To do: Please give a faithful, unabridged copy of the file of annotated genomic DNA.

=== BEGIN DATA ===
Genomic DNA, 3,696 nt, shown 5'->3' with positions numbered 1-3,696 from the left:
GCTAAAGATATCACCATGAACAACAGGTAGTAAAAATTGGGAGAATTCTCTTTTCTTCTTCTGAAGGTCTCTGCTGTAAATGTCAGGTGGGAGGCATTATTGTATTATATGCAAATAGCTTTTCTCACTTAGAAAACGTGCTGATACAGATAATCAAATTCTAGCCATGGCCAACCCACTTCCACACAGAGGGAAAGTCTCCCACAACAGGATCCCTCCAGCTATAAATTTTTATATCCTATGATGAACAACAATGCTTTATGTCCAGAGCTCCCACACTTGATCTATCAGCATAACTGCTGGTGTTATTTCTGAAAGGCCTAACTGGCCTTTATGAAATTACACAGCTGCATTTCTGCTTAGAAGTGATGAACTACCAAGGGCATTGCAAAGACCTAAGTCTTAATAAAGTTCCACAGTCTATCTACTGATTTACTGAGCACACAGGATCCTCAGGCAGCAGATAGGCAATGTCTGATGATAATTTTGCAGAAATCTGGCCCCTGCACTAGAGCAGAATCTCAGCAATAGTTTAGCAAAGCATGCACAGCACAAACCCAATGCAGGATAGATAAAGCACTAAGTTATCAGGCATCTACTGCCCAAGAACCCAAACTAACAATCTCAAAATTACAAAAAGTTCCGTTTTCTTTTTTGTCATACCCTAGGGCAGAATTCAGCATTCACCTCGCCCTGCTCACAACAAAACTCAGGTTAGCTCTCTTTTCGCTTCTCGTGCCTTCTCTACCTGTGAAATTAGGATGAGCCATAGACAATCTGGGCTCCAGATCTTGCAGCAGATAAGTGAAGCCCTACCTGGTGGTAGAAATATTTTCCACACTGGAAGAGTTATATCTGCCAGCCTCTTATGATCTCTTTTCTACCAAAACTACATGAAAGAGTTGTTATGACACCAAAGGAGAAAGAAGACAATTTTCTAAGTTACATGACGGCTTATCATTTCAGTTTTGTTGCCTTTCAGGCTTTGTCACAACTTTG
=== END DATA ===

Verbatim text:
Genomic DNA, 3,696 nt, shown 5'->3' with positions numbered 1-3,696 from the left:
GCTAAAGATATCACCATGAACAACAGGTAGTAAAAATTGGGAGAATTCTCTTTTCTTCTTCTGAAGGTCTCTGCTGTAAATGTCAGGTGGGAGGCATTATTGTATTATATGCAAATAGCTTTTCTCACTTAGAAAACGTGCTGATACAGATAATCAAATTCTAGCCATGGCCAACCCACTTCCACACAGAGGGAAAGTCTCCCACAACAGGATCCCTCCAGCTATAAATTTTTATATCCTATGATGAACAACAATGCTTTATGTCCAGAGCTCCCACACTTGATCTATCAGCATAACTGCTGGTGTTATTTCTGAAAGGCCTAACTGGCCTTTATGAAATTACACAGCTGCATTTCTGCTTAGAAGTGATGAACTACCAAGGGCATTGCAAAGACCTAAGTCTTAATAAAGTTCCACAGTCTATCTACTGATTTACTGAGCACACAGGATCCTCAGGCAGCAGATAGGCAATGTCTGATGATAATTTTGCAGAAATCTGGCCCCTGCACTAGAGCAGAATCTCAGCAATAGTTTAGCAAAGCATGCACAGCACAAACCCAATGCAGGATAGATAAAGCACTAAGTTATCAGGCATCTACTGCCCAAGAACCCAAACTAACAATCTCAAAATTACAAAAAGTTCCGTTTTCTTTTTTGTCATACCCTAGGGCAGAATTCAGCATTCACCTCGCCCTGCTCACAACAAAACTCAGGTTAGCTCTCTTTTCGCTTCTCGTGCCTTCTCTACCTGTGAAATTAGGATGAGCCATAGACAATCTGGGCTCCAGATCTTGCAGCAGATAAGTGAAGCCCTACCTGGTGGTAGAAATATTTTCCACACTGGAAGAGTTATATCTGCCAGCCTCTTATGATCTCTTTTCTACCAAAACTACATGAAAGAGTTGTTATGACACCAAAGGAGAAAGAAGACAATTTTCTAAGTTACATGACGGCTTATCATTTCAGTTTTGTTGCCTTTCAGGCTTTGTCACAACTTTG